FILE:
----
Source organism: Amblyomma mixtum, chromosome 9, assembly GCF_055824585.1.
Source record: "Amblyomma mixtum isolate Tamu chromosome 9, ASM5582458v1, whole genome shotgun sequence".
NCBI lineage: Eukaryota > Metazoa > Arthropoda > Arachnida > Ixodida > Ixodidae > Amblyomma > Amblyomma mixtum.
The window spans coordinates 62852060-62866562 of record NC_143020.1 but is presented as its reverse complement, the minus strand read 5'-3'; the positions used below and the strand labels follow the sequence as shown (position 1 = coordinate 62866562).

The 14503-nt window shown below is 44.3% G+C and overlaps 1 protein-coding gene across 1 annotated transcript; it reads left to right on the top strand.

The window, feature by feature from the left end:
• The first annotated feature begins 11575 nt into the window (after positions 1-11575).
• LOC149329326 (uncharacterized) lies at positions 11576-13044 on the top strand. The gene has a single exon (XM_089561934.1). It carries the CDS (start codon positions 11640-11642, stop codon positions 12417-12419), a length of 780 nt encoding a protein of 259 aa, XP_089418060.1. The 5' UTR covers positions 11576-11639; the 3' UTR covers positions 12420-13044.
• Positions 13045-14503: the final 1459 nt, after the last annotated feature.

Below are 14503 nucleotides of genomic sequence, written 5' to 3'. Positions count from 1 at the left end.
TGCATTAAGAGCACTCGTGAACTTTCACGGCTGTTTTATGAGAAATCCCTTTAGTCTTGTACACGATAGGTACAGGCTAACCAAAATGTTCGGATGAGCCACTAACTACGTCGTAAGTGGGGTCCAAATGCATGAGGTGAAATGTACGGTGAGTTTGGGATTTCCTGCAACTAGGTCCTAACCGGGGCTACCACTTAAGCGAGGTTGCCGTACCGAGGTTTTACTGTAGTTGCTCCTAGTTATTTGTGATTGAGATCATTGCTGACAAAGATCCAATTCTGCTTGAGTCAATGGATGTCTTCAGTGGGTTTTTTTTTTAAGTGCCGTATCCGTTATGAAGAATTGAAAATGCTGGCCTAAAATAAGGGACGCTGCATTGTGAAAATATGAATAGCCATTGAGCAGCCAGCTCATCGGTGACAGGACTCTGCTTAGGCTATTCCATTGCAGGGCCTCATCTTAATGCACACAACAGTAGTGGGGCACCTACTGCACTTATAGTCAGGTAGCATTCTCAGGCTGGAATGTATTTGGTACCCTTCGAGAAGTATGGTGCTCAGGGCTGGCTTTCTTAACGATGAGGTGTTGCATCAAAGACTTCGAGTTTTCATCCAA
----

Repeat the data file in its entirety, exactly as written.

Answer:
Source organism: Amblyomma mixtum, chromosome 9, assembly GCF_055824585.1.
Source record: "Amblyomma mixtum isolate Tamu chromosome 9, ASM5582458v1, whole genome shotgun sequence".
NCBI lineage: Eukaryota > Metazoa > Arthropoda > Arachnida > Ixodida > Ixodidae > Amblyomma > Amblyomma mixtum.
The window spans coordinates 62852060-62866562 of record NC_143020.1 but is presented as its reverse complement, the minus strand read 5'-3'; the positions used below and the strand labels follow the sequence as shown (position 1 = coordinate 62866562).

The 14503-nt window shown below is 44.3% G+C and overlaps 1 protein-coding gene across 1 annotated transcript; it reads left to right on the top strand.

The window, feature by feature from the left end:
• The first annotated feature begins 11575 nt into the window (after positions 1-11575).
• LOC149329326 (uncharacterized) lies at positions 11576-13044 on the top strand. The gene has a single exon (XM_089561934.1). It carries the CDS (start codon positions 11640-11642, stop codon positions 12417-12419), a length of 780 nt encoding a protein of 259 aa, XP_089418060.1. The 5' UTR covers positions 11576-11639; the 3' UTR covers positions 12420-13044.
• Positions 13045-14503: the final 1459 nt, after the last annotated feature.

Below are 14503 nucleotides of genomic sequence, written 5' to 3'. Positions count from 1 at the left end.
TGCATTAAGAGCACTCGTGAACTTTCACGGCTGTTTTATGAGAAATCCCTTTAGTCTTGTACACGATAGGTACAGGCTAACCAAAATGTTCGGATGAGCCACTAACTACGTCGTAAGTGGGGTCCAAATGCATGAGGTGAAATGTACGGTGAGTTTGGGATTTCCTGCAACTAGGTCCTAACCGGGGCTACCACTTAAGCGAGGTTGCCGTACCGAGGTTTTACTGTAGTTGCTCCTAGTTATTTGTGATTGAGATCATTGCTGACAAAGATCCAATTCTGCTTGAGTCAATGGATGTCTTCAGTGGGTTTTTTTTTTAAGTGCCGTATCCGTTATGAAGAATTGAAAATGCTGGCCTAAAATAAGGGACGCTGCATTGTGAAAATATGAATAGCCATTGAGCAGCCAGCTCATCGGTGACAGGACTCTGCTTAGGCTATTCCATTGCAGGGCCTCATCTTAATGCACACAACAGTAGTGGGGCACCTACTGCACTTATAGTCAGGTAGCATTCTCAGGCTGGAATGTATTTGGTACCCTTCGAGAAGTATGGTGCTCAGGGCTGGCTTTCTTAACGATGAGGTGTTGCATCAAAGACTTCGAGTTTTCATCCAA